The original purpose of the Health Care Administration Program, begun in 1971, was to prepare graduates for careers in the operation and management of nursing homes. The three student groups envisioned were (1) people without previous health experience who desired to enter health care management; (2) those who were in other phases of health care and desired to assume management responsibilities; and (3) persons who were employed in health care management who desired to update and extend their knowledge and management skills.
Nursing home administrators in Iowa are required to meet education requirements and pass the National Board Exam (NAB). Individuals must have a bachelors' degree and meet Iowa's educational requirements before being eligible to take the NAB exam. Educational requirements have changed over the years, and the DMACC program has continued to develop and implement curriculum to meet those requirements. The program began in response to the Iowa Board of Nursing Home Examiners for the Nursing Home Administrators' newly-established minimum educational requirements for nursing home administrators as mandated by 1970 Federal legislation.
Richard Lintner was employed as the first Program Chairperson in July 1971. His role was to develop the curriculum, consult with state agencies related to the program, recruit students, employ instructors and work with the health care industry. Joanne Westergard became a full time instructor in 1978 and chaired the program after Mr. Lintner left.
In the beginning most students enrolled in the program were already employed full-time in nursing homes. The college responded to this by offering the program courses on a part-time and evening/weekend schedule. This schedule was a very new concept at the time but later became the norm and continues with the current web-based classes. At this time DMACC is the only community college in Iowa with this program.
In addition, in recent years faculty designed a web-based study program with practice exams, offered through DMACC's Continuing Education Division to help students prepare for the NAB exams. This program is offered for students in Iowa and nationally. An advisory committee represents a cross section of the continuum of care. Members' input is vital, addressing curriculum changes in order to stay on the cutting edge of an ever-changing industry.
In 2005 the Health Care Administration program's name was changed to Aging Services Management to reflect industry changes. At that time the program was restructured to be more encompassing of careers that serve a rapidly growing aging population. Students have a choice of four tracks:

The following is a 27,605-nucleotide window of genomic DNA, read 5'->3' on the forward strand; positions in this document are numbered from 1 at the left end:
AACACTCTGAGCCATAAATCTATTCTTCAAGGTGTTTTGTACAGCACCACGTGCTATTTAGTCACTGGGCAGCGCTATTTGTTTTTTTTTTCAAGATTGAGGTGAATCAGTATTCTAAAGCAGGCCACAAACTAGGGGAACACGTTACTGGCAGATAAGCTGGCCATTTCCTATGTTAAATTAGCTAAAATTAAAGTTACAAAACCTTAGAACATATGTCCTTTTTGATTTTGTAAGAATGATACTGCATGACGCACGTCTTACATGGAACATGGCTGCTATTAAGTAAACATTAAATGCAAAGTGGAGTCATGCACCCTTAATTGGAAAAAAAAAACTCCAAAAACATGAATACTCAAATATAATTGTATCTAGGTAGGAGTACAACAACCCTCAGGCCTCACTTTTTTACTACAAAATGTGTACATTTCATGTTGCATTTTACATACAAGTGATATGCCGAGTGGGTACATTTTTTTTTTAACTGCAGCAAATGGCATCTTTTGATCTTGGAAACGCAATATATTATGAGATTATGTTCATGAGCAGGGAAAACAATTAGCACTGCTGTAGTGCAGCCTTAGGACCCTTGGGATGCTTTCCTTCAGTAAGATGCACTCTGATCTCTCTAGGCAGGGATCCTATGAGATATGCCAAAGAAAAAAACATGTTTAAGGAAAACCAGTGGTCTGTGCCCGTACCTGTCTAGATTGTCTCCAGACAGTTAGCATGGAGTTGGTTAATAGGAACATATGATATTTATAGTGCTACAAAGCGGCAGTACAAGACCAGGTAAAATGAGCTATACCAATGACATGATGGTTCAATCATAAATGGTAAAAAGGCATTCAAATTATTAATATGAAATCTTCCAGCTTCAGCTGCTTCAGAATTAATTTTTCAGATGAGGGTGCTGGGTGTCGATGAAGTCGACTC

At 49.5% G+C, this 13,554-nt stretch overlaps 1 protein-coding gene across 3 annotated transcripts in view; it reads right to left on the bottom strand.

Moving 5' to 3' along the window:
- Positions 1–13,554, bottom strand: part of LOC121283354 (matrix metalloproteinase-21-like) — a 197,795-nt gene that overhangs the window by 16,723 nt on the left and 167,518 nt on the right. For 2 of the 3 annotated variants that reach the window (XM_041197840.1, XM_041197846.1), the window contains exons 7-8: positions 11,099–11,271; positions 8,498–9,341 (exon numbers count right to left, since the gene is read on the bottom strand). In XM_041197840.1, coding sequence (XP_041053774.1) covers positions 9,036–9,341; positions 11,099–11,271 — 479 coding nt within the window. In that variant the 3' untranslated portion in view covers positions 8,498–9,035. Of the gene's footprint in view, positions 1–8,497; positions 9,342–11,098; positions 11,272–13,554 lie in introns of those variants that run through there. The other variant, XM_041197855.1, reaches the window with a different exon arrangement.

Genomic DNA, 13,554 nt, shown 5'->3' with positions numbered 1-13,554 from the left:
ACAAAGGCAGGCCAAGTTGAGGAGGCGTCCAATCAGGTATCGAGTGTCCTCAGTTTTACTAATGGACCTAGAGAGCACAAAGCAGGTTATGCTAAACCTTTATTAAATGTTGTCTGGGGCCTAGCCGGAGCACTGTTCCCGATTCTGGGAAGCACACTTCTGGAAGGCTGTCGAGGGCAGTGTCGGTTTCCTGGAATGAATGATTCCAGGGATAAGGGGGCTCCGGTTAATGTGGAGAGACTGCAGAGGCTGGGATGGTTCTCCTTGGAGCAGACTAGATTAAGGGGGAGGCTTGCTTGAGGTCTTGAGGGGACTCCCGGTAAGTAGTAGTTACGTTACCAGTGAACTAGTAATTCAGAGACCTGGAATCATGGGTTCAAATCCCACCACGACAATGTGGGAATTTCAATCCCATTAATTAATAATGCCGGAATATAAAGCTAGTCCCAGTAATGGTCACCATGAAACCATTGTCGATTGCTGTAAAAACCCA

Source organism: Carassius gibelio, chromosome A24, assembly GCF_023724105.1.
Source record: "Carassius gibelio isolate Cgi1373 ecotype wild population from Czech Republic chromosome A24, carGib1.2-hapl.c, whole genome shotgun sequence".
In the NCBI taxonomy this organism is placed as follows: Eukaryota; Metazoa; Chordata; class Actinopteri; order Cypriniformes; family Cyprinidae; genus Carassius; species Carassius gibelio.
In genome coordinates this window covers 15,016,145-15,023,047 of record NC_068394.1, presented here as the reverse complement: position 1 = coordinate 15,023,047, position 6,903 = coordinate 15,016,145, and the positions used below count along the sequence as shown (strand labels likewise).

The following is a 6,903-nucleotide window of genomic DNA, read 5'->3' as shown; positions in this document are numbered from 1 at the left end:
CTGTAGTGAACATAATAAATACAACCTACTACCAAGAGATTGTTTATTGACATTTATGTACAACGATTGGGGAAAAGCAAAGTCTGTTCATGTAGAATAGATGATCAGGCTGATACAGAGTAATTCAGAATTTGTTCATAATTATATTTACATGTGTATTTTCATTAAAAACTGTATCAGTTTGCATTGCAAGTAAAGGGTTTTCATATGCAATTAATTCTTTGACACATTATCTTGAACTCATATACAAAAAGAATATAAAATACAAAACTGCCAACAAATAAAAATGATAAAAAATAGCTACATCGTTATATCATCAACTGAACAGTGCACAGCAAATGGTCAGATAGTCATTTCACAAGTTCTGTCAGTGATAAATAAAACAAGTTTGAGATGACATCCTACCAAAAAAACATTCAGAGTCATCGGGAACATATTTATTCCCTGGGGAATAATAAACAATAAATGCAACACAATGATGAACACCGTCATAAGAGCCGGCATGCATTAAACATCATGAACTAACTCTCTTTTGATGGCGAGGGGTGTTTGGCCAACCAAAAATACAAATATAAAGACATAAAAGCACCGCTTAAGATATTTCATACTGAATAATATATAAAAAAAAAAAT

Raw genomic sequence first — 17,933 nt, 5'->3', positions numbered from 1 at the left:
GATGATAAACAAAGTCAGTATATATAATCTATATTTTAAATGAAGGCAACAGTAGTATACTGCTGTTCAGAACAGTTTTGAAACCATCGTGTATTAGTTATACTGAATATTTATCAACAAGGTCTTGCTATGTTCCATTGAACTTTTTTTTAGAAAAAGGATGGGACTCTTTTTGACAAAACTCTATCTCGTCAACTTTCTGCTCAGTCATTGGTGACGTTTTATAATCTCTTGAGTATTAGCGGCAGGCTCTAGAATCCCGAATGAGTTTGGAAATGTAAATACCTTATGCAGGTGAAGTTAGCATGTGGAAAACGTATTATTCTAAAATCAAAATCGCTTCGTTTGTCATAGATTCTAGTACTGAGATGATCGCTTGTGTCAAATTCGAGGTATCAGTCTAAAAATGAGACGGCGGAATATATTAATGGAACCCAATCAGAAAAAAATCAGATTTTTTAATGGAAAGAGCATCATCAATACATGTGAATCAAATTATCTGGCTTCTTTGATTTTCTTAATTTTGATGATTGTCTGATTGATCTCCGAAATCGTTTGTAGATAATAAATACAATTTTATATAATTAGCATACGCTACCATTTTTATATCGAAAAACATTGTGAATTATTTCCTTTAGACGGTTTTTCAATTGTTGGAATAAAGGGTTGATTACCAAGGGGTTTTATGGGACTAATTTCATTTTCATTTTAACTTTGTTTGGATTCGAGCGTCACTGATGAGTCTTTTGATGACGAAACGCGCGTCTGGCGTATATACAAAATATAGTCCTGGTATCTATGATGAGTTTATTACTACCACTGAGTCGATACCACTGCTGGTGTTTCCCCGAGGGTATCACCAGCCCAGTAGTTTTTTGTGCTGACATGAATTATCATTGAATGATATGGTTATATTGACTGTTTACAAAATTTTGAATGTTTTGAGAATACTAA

- Aging Services Management AS :The Long-Term Care Administrator
- Long-Term Care Administrator Specialist Certificate
- Long-Term Care Administrator Practicum Specialist Certificate
- Adult Services Management AS : Adult Services
- Adult Services Specialist Certificate
The Adult Services tracks were designed for individuals choosing to work in agencies that serve the aging population. With the growth of assisted living programs and the education requirements for the directors of assisted living, the DMACC program was proactive in developing an Adult Services AS degree and a Specialist Certificate under the umbrella of the Aging Services Management program. The pending educational requirements for the directors of assisted living will provide DMACC's Aging Services Management program an opportunity for growth. The Adult Services Specialist Certificate also meets the state requirements for residential care facility employees who service the mentally disadvantaged. It is the only program in Iowa that meets that requirement.
Courses are offered in a non-traditional format to meet the needs of working adults, who make up the largest portion of the student population (average age 36). The instructional formats include evening and weekend face-to-face classes, WEBCT, WEB blended and WEB enhanced. Face-to-face courses meet for longer class times and less frequently than traditional courses. Practicum and agency experience are extensive practical experiences that utilize practicum sites throughout Iowa. The program has averaged approximately 40 students each year since it was established.
This program is an excellent example of the ability of the community college to be a pioneer in developing a program that prepares students for the changing licensure requirements, provides a schedule and course format that recognizes the need for flexibility to coincide with the student's work schedule, and continues to revise and update the curriculum and instructional delivery systems as the requirements for licensure change.